By Michael Hansberry ( | First Posted: Oct 24, 2012 01:44 PM EDT

A combo picture shows the old tower of Finale Emilia after the first tremor and later, after a strong aftershock caused it to totally collapse. (Photo : Reuters)

Six Italian scientists have been convicted of manslaughter for not providing proper information on a 2009 earthquake that killed 300 people.

An Italian court reached the controversial verdict Monday, saying the scientists were negligent in their duty to keep the residents of L'Aquila informed on the scale of the earthquake, which measured a 6.3 on the Richter Scale, according to the Daily Mail.

The verdict is front and center in a worldwide argument saying this could discourage other scientists from assisting government officials on assessing future risks.

"At the heart of the case was whether the government-appointed experts gave an overly reassuring picture of the risks facing the town, which contained many ancient and fragile buildings and which had been partially destroyed three times by earthquakes over the centuries," the article said.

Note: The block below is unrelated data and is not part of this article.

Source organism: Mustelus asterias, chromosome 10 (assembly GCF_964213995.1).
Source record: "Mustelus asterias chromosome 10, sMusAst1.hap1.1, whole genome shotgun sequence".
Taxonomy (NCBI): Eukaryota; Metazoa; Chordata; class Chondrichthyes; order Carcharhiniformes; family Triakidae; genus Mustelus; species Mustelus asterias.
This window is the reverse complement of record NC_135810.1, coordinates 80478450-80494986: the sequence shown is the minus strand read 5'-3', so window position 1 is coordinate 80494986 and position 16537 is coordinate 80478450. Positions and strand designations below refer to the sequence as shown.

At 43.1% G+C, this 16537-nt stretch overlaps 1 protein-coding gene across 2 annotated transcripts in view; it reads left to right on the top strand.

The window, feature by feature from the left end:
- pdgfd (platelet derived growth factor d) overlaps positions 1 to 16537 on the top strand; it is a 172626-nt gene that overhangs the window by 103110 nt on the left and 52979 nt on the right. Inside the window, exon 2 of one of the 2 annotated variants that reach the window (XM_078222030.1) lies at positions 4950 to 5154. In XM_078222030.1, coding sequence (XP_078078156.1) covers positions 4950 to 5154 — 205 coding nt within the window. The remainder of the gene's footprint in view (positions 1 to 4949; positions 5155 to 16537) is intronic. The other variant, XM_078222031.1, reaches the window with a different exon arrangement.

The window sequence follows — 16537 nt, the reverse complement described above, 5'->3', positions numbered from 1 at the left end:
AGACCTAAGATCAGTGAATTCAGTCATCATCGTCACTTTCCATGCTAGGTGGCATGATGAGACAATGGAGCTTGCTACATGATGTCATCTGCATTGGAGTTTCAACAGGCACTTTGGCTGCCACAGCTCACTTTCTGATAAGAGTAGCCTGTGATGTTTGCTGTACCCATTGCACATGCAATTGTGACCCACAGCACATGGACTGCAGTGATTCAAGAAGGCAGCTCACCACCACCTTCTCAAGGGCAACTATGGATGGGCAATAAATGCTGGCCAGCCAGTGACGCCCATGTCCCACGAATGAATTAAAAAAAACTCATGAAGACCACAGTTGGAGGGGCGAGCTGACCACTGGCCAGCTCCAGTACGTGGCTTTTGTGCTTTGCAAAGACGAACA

The article says more than 5,200 researchers around the world signed a petition supporting the Italian scientists, saying it's sometimes impossible to predict the scale of earthquakes and "no major temblor has ever been foretold."

The Daily Mail said prosecutors in the case claimed the scientists knew of "seismic activity" occurring in the region for months, and one week before the quake, the scientists issued a memo saying it was "improbable" a major quake would take place.

"I don't think there's been any prosecution like this where seismologists have been prosecuted for miscommunicating a risk," said Professor Tom Jordan, a seismologist at the University of Southern California to the Washington Post." It's a very tricky business. In this particular case, it's very clear that the Italian system of communicating risk was flawed. Nature is fairly perverse when it comes to earthquake predictions."

Jordan said earthquakes happen all the time and they seem to all start the same way, but most of them just start and stop.

"Occasionally, one will start and then rupture a big fault that causes a big earthquake," he said.

Jordan said scientists are concerned this prosecution will have "a chilling effect" on scientists' willingness to tell what they know or don't know about hazard to the public.

"One of our recommendations to improve the system is to make sure we communicate in appropriate terms. And these have to be in terms of probability."

He said scientists can't answer the question of will there be a big earthquake or will there be a small earthquake.

"Scientists in L'Aquila got trapped trying to answer that question," he said.

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